How to Furby-ize Your Favorite Album Cover
By Erin Kim
Ellie gets Furby-ized!
Ellie gets Furby-ized!
Yahoo! Music took a moment to pick Winter's Furby-addled brain to find out just how this genius concept came to be…
Y! MUSIC: How did Furby Living start? Which was your first Furby album cover?
WINTER: Some time last October, I got a sudden obsession with Furbies, mostly due to one of my favorite Internet personalities, Joseph Birdsong, buying one of the new 2012 Furbies and writing hilarious tweets about it. I just thought they were so cute and started reading up on everything Furby-related. My friends and family thought I was going slightly crazy. I'm not totally sure how I came up with the idea of recreating album covers, but it was originally inspired by stan culture, I guess! A lot of the earlier covers were kind of based around the "Nekci Menij" show, in a way, which is an animated show on YouTube parodying pop stars and their fanbases. The first cover I made was M.I.A.'s /\/\ /\ Y /\ , which is one of my favorite albums of all time. There's honestly barely anything edited on that one, though; I just thought it would be an easy one to start with. After that I made MDNA by Madonna, which was the first cover that started spreading.
Y! MUSIC: Do you have any real toy Furbies? Which one is your favorite? When did you get your first Furby?
WINTER: Yes, of course! My favorite generation is the original 1998 Furby, mostly because I feel its look is the most iconic out of all Furby models. I own four of those, one 2005 Furby and one 2012 Furby. I had one when I was younger as well, when they were first released, but the Furbies I own now are all newly bought late last year. I don't play with them as such; I just love the concept and phenomenon of Furby!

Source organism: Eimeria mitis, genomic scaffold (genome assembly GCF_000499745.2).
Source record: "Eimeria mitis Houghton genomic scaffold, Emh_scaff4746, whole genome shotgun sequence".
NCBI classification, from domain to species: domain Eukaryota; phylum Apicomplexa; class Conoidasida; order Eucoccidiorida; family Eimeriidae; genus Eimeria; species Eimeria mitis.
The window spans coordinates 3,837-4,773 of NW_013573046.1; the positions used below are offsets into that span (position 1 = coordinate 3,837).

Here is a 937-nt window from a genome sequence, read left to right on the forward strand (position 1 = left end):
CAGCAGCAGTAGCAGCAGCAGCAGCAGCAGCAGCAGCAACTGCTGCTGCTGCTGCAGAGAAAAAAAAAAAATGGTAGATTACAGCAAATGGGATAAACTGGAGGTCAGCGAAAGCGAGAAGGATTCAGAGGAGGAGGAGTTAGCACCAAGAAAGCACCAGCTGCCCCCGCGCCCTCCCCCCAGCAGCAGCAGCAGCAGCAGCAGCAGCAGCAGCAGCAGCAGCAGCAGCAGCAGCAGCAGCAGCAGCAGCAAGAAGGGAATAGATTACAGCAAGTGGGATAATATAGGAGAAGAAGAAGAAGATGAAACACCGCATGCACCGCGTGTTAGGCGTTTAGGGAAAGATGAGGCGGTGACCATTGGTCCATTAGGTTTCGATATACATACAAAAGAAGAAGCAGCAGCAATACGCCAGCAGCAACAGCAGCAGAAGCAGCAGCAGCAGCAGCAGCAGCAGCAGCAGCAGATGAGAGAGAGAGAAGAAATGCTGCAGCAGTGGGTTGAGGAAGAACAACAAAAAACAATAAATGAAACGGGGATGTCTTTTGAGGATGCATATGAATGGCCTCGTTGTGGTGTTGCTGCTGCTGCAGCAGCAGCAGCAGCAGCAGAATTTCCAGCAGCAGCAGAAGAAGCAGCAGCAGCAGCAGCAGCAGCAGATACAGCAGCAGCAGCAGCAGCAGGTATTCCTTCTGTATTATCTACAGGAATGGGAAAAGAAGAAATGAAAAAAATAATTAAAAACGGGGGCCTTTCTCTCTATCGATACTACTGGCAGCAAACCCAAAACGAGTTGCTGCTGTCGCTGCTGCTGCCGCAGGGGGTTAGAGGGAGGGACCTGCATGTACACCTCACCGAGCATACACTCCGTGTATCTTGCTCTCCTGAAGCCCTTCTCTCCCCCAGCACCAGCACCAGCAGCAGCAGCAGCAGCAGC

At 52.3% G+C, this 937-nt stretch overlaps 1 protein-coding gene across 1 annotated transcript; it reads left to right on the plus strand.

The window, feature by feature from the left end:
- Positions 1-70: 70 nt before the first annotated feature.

Y! MUSIC: How do you make these Furby album covers? Are they hard to create?
WINTER: I first set up simple lighting and take the photos I need — of the Furby's face, feet, ears, wigs etc., depending on what I need. The rest is just heavy Photoshopping! The difficulty varies a lot, but most album covers are face close-ups, which is usually fairly simple. What takes extra time is, for example, editing open mouths, making limbs, changing the eyes. Sometimes the fonts are custom-made as well. In the end, it's mostly about capturing the expression of the artist and the aesthetic of the cover art. Proportions can also be tricky, as I don't want them to look too human, so I usually chub everything up. That takes up more space at the same time, though, so I always need to figure out a good composition before I start.